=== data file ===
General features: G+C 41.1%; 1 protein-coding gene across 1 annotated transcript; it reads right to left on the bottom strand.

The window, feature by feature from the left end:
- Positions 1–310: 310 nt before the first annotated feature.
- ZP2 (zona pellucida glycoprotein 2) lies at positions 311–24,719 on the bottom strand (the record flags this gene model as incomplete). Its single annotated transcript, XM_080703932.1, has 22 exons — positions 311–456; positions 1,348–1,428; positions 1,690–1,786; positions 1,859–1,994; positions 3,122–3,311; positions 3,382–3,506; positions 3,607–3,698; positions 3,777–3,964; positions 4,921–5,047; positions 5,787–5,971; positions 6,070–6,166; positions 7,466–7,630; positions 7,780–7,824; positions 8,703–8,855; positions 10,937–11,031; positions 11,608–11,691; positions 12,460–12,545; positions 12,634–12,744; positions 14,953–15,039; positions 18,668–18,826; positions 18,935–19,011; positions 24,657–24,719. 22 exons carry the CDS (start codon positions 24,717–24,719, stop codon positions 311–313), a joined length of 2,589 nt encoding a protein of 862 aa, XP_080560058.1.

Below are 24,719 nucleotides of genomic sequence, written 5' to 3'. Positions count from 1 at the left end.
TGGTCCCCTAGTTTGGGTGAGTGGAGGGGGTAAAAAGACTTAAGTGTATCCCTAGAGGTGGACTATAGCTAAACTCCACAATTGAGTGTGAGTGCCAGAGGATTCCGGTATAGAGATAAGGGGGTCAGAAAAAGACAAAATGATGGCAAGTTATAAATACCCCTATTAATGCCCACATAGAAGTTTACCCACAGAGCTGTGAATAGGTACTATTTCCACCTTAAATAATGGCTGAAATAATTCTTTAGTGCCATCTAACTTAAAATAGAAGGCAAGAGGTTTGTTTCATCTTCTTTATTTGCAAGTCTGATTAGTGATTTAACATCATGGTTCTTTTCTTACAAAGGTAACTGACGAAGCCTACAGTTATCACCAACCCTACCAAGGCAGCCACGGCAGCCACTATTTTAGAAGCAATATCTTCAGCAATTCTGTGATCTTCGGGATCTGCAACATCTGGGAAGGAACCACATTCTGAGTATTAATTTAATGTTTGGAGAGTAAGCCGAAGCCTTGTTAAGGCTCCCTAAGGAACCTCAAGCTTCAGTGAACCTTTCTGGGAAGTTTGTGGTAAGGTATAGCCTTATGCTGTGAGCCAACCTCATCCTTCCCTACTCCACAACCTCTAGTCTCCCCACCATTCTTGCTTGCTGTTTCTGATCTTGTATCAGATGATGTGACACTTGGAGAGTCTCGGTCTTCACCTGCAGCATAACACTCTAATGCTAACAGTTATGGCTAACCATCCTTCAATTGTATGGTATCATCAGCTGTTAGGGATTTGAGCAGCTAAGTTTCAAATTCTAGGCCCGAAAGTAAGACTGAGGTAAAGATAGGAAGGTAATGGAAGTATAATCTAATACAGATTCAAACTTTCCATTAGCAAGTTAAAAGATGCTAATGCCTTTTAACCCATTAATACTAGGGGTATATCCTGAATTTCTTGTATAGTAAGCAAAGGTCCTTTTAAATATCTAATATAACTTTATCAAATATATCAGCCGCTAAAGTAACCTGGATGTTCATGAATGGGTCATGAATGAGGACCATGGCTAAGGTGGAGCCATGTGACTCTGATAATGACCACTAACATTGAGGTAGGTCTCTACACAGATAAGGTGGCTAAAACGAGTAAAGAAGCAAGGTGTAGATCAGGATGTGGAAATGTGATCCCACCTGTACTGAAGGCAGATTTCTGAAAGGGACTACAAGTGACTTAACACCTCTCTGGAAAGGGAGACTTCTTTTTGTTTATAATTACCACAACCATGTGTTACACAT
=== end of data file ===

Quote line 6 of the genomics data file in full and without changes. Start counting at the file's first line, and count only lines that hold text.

TGGTCCCCTAGTTTGGGTGAGTGGAGGGGGTAAAAAGACTTAAGTGTATCCCTAGAGGTGGACTATAGCTAAACTCCACAATTGAGTGTGAGTGCCAGAGGATTCCGGTATAGAGATAAGGGGGTCAGAAAAAGACAAAATGATGGCAAGTTATAAATACCCCTATTAATGCCCACATAGAAGTTTACCCACAGAGCTGTGAATAGGTACTATTTCCACCTTAAATAATGGCTGAAATAATTCTTTAGTGCCATCTAACTTAAAATAGAAGGCAAGAGGTTTGTTTCATCTTCTTTATTTGCAAGTCTGATTAGTGATTTAACATCATGGTTCTTTTCTTACAAAGGTAACTGACGAAGCCTACAGTTATCACCAACCCTACCAAGGCAGCCACGGCAGCCACTATTTTAGAAGCAATATCTTCAGCAATTCTGTGATCTTCGGGATCTGCAACATCTGGGAAGGAACCACATTCTGAGTATTAATTTAATGTTTGGAGAGTAAGCCGAAGCCTTGTTAAGGCTCCCTAAGGAACCTCAAGCTTCAGTGAACCTTTCTGGGAAGTTTGTGGTAAGGTATAGCCTTATGCTGTGAGCCAACCTCATCCTTCCCTACTCCACAACCTCTAGTCTCCCCACCATTCTTGCTTGCTGTTTCTGATCTTGTATCAGATGATGTGACACTTGGAGAGTCTCGGTCTTCACCTGCAGCATAACACTCTAATGCTAACAGTTATGGCTAACCATCCTTCAATTGTATGGTATCATCAGCTGTTAGGGATTTGAGCAGCTAAGTTTCAAATTCTAGGCCCGAAAGTAAGACTGAGGTAAAGATAGGAAGGTAATGGAAGTATAATCTAATACAGATTCAAACTTTCCATTAGCAAGTTAAAAGATGCTAATGCCTTTTAACCCATTAATACTAGGGGTATATCCTGAATTTCTTGTATAGTAAGCAAAGGTCCTTTTAAATATCTAATATAACTTTATCAAATATATCAGCCGCTAAAGTAACCTGGATGTTCATGAATGGGTCATGAATGAGGACCATGGCTAAGGTGGAGCCATGTGACTCTGATAATGACCACTAACATTGAGGTAGGTCTCTACACAGATAAGGTGGCTAAAACGAGTAAAGAAGCAAGGTGTAGATCAGGATGTGGAAATGTGATCCCACCTGTACTGAAGGCAGATTTCTGAAAGGGACTACAAGTGACTTAACACCTCTCTGGAAAGGGAGACTTCTTTTTGTTTATAATTACCACAACCATGTGTTACACAT